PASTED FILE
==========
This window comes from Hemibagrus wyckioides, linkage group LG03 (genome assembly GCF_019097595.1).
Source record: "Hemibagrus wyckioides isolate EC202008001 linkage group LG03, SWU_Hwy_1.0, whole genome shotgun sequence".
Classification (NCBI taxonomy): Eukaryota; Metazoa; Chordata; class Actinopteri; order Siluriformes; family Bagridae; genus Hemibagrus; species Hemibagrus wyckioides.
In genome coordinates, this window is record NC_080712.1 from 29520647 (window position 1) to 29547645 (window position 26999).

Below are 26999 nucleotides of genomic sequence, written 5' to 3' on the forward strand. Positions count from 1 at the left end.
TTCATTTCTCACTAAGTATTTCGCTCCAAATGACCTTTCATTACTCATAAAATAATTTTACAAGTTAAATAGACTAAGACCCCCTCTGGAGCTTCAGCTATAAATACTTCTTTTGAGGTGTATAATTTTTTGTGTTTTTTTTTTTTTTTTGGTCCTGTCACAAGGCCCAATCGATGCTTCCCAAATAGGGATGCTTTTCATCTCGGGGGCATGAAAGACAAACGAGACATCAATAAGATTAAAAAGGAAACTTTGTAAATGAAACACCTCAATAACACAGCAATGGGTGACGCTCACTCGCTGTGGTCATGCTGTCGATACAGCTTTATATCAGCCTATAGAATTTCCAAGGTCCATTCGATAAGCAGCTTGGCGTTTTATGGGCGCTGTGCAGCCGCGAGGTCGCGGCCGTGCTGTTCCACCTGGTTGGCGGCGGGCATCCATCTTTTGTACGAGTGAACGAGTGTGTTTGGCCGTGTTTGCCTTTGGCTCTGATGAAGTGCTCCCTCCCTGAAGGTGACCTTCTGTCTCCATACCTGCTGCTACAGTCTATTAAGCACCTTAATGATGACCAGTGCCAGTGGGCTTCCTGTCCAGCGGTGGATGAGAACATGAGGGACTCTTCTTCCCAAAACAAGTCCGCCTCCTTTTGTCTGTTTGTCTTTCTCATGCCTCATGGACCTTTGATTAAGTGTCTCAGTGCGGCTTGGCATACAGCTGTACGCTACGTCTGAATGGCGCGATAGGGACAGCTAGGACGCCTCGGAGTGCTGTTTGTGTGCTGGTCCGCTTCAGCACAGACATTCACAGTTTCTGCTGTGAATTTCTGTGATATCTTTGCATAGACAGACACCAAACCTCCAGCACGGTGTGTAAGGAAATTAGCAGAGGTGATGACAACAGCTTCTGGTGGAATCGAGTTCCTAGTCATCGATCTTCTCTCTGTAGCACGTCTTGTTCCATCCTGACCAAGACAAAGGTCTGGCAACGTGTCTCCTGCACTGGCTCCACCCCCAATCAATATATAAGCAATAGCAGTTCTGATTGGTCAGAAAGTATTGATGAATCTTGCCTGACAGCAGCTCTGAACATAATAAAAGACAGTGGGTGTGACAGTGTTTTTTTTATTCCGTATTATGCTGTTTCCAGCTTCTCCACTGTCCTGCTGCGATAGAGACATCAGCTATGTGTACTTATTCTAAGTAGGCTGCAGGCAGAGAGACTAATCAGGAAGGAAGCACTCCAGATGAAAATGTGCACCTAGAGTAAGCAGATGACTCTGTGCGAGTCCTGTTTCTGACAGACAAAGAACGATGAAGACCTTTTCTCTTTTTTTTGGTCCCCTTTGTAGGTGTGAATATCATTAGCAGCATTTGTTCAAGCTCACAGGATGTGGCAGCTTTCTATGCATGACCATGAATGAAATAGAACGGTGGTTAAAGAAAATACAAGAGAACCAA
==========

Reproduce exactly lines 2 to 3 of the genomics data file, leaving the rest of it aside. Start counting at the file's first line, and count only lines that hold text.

Source record: "Hemibagrus wyckioides isolate EC202008001 linkage group LG03, SWU_Hwy_1.0, whole genome shotgun sequence".
Classification (NCBI taxonomy): Eukaryota; Metazoa; Chordata; class Actinopteri; order Siluriformes; family Bagridae; genus Hemibagrus; species Hemibagrus wyckioides.